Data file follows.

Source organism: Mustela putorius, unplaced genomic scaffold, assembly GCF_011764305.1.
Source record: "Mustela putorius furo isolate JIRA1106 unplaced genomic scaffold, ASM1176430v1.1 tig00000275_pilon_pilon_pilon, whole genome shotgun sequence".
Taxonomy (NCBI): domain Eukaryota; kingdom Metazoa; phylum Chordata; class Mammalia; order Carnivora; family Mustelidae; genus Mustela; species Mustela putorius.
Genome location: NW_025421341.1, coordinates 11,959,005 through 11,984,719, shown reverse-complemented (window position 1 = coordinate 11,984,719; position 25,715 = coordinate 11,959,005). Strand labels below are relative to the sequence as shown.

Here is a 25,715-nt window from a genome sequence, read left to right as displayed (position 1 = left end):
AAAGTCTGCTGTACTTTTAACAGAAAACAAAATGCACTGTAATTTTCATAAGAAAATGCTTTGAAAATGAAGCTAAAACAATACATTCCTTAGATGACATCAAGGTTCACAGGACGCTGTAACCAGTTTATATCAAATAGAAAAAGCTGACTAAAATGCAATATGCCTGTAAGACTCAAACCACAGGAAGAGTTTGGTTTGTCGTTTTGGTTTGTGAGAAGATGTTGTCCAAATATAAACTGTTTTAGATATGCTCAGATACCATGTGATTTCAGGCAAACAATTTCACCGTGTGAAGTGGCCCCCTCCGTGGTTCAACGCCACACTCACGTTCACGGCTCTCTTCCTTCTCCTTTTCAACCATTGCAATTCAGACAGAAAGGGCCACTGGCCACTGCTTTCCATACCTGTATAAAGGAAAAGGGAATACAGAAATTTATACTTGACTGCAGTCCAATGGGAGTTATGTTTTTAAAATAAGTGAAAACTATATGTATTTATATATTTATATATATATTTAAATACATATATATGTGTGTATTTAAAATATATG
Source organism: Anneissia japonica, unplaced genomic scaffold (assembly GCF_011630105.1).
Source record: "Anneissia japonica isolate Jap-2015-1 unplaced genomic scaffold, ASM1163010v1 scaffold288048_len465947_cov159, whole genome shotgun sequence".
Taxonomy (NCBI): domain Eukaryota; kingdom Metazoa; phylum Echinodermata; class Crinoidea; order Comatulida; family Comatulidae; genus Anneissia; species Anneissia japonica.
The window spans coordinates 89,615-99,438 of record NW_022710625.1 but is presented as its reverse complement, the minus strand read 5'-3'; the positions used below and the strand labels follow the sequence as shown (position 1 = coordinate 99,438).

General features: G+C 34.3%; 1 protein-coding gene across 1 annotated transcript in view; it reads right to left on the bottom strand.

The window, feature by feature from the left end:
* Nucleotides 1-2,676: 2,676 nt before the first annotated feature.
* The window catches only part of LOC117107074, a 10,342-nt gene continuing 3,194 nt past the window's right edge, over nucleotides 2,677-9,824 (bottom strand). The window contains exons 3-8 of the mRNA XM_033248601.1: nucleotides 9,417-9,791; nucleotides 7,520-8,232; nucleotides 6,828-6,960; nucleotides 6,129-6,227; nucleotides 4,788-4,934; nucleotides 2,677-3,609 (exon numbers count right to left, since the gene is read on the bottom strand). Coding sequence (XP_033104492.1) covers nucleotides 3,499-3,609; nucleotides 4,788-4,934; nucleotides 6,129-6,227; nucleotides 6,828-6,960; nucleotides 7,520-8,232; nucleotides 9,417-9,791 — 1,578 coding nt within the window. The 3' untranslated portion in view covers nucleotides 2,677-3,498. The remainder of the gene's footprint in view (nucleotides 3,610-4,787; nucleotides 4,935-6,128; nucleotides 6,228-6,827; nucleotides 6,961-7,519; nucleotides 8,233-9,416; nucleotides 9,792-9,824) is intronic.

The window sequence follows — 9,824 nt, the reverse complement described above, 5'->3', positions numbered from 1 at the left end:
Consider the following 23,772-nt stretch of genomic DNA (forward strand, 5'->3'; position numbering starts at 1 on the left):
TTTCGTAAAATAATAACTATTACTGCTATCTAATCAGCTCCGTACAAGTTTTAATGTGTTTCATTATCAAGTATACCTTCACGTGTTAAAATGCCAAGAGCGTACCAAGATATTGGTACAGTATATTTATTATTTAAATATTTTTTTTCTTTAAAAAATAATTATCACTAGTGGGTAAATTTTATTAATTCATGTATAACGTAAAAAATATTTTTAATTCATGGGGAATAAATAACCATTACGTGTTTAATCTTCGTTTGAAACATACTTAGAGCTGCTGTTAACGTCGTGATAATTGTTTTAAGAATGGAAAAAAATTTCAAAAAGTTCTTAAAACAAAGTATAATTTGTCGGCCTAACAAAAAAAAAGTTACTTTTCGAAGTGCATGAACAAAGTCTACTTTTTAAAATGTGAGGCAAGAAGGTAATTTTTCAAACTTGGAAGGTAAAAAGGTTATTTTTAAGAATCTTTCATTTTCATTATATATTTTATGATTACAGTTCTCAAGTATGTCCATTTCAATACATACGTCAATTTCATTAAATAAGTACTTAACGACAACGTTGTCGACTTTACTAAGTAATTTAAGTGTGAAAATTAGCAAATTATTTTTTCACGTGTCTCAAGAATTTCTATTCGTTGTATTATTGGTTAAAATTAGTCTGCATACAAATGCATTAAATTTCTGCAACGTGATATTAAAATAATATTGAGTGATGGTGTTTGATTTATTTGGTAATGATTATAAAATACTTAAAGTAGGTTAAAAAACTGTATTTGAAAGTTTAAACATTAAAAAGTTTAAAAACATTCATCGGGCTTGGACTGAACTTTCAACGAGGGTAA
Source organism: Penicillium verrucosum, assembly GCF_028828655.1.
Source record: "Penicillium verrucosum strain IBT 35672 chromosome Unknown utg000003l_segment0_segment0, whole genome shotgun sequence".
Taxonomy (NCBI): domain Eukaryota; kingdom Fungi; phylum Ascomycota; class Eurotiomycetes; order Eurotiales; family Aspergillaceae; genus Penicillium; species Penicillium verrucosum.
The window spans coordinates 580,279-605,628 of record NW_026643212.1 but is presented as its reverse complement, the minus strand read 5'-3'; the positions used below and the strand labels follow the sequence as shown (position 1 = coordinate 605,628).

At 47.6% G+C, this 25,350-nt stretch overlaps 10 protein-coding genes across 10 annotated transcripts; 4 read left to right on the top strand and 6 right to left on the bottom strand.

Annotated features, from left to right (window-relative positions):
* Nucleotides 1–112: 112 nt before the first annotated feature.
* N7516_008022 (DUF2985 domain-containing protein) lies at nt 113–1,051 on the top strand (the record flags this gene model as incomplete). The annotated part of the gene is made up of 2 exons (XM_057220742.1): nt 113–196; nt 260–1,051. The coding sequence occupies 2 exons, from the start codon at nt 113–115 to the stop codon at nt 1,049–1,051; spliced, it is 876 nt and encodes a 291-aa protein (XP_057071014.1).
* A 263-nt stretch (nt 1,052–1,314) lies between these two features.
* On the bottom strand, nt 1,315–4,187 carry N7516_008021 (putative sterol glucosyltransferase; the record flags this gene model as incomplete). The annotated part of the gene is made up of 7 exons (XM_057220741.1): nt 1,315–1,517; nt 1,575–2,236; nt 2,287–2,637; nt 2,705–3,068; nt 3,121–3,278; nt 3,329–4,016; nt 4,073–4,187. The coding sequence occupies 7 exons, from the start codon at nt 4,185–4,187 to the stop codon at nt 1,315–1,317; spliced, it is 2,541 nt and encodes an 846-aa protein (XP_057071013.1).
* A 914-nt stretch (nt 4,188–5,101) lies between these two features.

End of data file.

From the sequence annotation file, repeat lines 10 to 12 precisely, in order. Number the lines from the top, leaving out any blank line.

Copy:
The window spans coordinates 89,615-99,438 of record NW_022710625.1 but is presented as its reverse complement, the minus strand read 5'-3'; the positions used below and the strand labels follow the sequence as shown (position 1 = coordinate 99,438).

General features: G+C 34.3%; 1 protein-coding gene across 1 annotated transcript in view; it reads right to left on the bottom strand.

The window, feature by feature from the left end: